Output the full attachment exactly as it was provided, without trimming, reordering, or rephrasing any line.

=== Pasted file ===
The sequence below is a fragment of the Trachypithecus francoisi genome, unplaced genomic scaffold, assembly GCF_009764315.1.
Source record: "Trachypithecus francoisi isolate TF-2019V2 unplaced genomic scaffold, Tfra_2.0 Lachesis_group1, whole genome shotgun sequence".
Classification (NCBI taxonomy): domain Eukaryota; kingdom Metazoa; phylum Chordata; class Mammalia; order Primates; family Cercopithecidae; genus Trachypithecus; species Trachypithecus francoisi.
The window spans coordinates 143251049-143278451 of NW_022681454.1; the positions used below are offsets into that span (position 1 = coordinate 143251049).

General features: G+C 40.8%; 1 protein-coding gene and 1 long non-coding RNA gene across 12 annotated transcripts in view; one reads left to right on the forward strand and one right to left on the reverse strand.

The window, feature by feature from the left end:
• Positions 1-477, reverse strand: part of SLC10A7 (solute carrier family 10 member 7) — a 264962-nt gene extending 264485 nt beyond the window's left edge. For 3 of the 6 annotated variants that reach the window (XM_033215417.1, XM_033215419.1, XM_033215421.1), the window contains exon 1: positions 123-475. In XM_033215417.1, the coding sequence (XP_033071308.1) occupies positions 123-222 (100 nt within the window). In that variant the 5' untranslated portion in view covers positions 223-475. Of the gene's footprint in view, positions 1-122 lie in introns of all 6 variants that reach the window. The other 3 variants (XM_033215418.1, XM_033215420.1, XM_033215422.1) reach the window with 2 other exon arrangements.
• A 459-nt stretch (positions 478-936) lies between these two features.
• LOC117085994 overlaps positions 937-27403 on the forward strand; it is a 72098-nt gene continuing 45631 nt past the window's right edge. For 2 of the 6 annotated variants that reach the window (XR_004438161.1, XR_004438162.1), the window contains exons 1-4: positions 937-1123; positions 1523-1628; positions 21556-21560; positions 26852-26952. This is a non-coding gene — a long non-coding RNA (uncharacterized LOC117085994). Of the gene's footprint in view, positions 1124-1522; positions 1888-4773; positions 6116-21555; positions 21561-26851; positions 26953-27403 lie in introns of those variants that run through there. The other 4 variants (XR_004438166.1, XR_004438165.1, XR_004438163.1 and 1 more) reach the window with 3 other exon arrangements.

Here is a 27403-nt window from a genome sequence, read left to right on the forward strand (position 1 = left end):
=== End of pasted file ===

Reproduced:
The sequence below is a fragment of the Trachypithecus francoisi genome, unplaced genomic scaffold, assembly GCF_009764315.1.
Source record: "Trachypithecus francoisi isolate TF-2019V2 unplaced genomic scaffold, Tfra_2.0 Lachesis_group1, whole genome shotgun sequence".
Classification (NCBI taxonomy): domain Eukaryota; kingdom Metazoa; phylum Chordata; class Mammalia; order Primates; family Cercopithecidae; genus Trachypithecus; species Trachypithecus francoisi.
The window spans coordinates 143251049-143278451 of NW_022681454.1; the positions used below are offsets into that span (position 1 = coordinate 143251049).

General features: G+C 40.8%; 1 protein-coding gene and 1 long non-coding RNA gene across 12 annotated transcripts in view; one reads left to right on the forward strand and one right to left on the reverse strand.

The window, feature by feature from the left end:
• Positions 1-477, reverse strand: part of SLC10A7 (solute carrier family 10 member 7) — a 264962-nt gene extending 264485 nt beyond the window's left edge. For 3 of the 6 annotated variants that reach the window (XM_033215417.1, XM_033215419.1, XM_033215421.1), the window contains exon 1: positions 123-475. In XM_033215417.1, the coding sequence (XP_033071308.1) occupies positions 123-222 (100 nt within the window). In that variant the 5' untranslated portion in view covers positions 223-475. Of the gene's footprint in view, positions 1-122 lie in introns of all 6 variants that reach the window. The other 3 variants (XM_033215418.1, XM_033215420.1, XM_033215422.1) reach the window with 2 other exon arrangements.
• A 459-nt stretch (positions 478-936) lies between these two features.
• LOC117085994 overlaps positions 937-27403 on the forward strand; it is a 72098-nt gene continuing 45631 nt past the window's right edge. For 2 of the 6 annotated variants that reach the window (XR_004438161.1, XR_004438162.1), the window contains exons 1-4: positions 937-1123; positions 1523-1628; positions 21556-21560; positions 26852-26952. This is a non-coding gene — a long non-coding RNA (uncharacterized LOC117085994). Of the gene's footprint in view, positions 1124-1522; positions 1888-4773; positions 6116-21555; positions 21561-26851; positions 26953-27403 lie in introns of those variants that run through there. The other 4 variants (XR_004438166.1, XR_004438165.1, XR_004438163.1 and 1 more) reach the window with 3 other exon arrangements.

Here is a 27403-nt window from a genome sequence, read left to right on the forward strand (position 1 = left end):